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Mania and Bipolar Disorder

Mania is a state of extreme activation or irritability. Hypomania is the same syndrome with less severe symptoms: "mania-light" as some have called it. Healthline.com provides a typical checklist of signs of mania:

When mania or hypomania alternates with depressive episodes, the resulting syndrome is called bipolar disorder. But mania can occur by itself.

To be considered mania, rather than hypomania, symptoms must be extreme. In such cases there is little doubt about the diagnosis (except to rule out the use of methamphetamine and similar drugs) because clinical-strength mania is so distinctive.

A person experiencing a manic episode is usually not filled with joy. The manic person's emotions are intense and the person may be very irritable. A flight of ideas is common in mania: the thought process wanders or takes off on wild tangents.

What are symptoms of mania?

Hypomania is defined as a less extreme version of mania that does not involve obvious self-harm. Healthline comments, "People who have hypomania, the milder form of the manic side, may feel more energized than usual, more confident and full of ideas, and able to get by on less sleep. Hardly anyone complains about that."

For others, hypomania is not so pleasant. Symptoms can include insomnia, irritability, agitation/­anxiety, and difficulty concentrating.

Unlike with mania, people with hypo­mania typically do not endanger them­selves. Mania, by contrast, often re­quires hospitalization for self-protection.

People who recognize themselves as hypomanic sometimes say they enjoy that state, or this is when they are most productive. Drugs like lithium can damp the excessive emotionality of a manic state, but they also reduce the creative edge that people value.

Alexander Hamilton did productive work during manic states, but Hamilton also did many impulsive and self-dstructive things in his short political and social life. He shows both the pros and cons of hypomania.

Bipolar Disorder

Mania and depression alternate in the disorder once known as manic-depression. Psychologists call this the bipolar (two-sided) disorder.

DSM-5, the Diagnostic and Statistical Manual of the American Psychiatric Association, version 5, recognizes several variants: Bipolar I includes depression alternating with episodes of severe mania. Bipolar II includes only hypomania and some depression.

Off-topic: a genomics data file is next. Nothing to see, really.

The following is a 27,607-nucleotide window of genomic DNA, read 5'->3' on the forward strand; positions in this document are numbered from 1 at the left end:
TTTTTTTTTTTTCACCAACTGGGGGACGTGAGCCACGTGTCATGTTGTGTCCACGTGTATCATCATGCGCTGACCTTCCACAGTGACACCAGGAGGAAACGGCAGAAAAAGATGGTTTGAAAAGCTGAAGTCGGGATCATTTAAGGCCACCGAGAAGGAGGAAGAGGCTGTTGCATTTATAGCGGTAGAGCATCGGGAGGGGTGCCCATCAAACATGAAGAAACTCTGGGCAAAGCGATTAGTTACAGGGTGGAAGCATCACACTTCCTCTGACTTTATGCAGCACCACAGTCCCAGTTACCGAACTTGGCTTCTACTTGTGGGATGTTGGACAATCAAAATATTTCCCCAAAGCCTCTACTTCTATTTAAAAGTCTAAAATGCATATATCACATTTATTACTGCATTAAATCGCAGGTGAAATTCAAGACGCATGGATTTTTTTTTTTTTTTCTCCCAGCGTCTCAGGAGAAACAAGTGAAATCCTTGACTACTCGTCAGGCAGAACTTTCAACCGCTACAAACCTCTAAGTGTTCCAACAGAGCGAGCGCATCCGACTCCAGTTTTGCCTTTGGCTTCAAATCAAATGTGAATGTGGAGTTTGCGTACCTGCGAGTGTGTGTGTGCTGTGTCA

What is the bipolar disorder?

Others prefer to see bipolar disorder on a spectrum. Dr. James Phelps (2017) approvingly cites the approach of Dr. Gary Sachs of Harvard. Phelps writes:

First of all, let's get this straight: the Harvard-associated Bipolar pro­gram has been using a spectrum approach to diagnosis since 2004. They say "Do you have bipolar disorder, or not?" is the wrong question. The right question is "how bipolar are you?"

The spectrum approach defines a continuum that has severe depression on one end (with no manic symptoms) and severe bipolar disorder on the other end (with full blown manic episodes). In between is a range of depressive states.

On the far left end of the depression spectrum, conventional anti-depres­sants (mostly SSRIs) do not work. Ketamine or ECS might work. Moving to the right, toward milder forms of depression, still without manic symptoms, one enters a zone where antidepressants work quite well.

Moving a little further toward the manic side on the right of the spectrum, but still with no overt manic symptoms, the effective drugs change. SSRIs become ineffective or make things worse, but a different set of drugs called mood stabilizers is effective.

Moving a little further toward the manic/depressive side of the spectrum, signs of mania start to appear, alternating with depression. Depressed days are usually being about three times as common as hypomanic days. Mood stabilizers work.

Finally, on the most extreme right end of the spectrum, depression alternates severe manic episodes. With this extreme of the disorder, hospitalization is required during manic episodes for the patient's self-protection.

A student describes his manic-depressive father:

One day he was planning to make another bathroom in the house. So he had to bust out a spot on the floor for the toilet. He did. But he wasn't satisfied.

Soon the little hole that was meant to be a passage for the sewer pipe ended up being a trap door for a cellar that he and his boys spent digging out for days. And it was hard for all four of us to keep up with him when he was in the mood for working.

Dad would often get started on projects that would usually run into money that we didn't have. He'd drop that project and go on to another, then leave that one unfinished and go on to another.

Then for some reason he would become depressed and have to go into the hospital for some time. [Author's files]

What did researchers discover when studying the possible connection between artistic creativity and mental illness?

The bipolar disorder is associated with artistic creativity. Many famous figures in history suffered from bipolar disorder. Jamison (1995) lists (among others) Edgar Allen Poe, Sylvia Plath, Paul Gauguin, Cole Porter, Vincent van Gogh, Gustav Mahler, Virginia Woolf, Mark Twain, Tennessee Williams, Charles Mingus, Ernest Hemingway, Georgia O'Keefe, and Ezra Pound.

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References:

Jamison, K. (1995) An Unquiet Mind. New York: Knopf.

Phelps, J.R. (2017, January 28) Bipolar Diagnosis: Spectrum or Yes/No? PsychEducation.org. Retrieved from: http://psycheducation.org/diagnosis/bipolar-diagnosis-spectrum-or-yesno/ .


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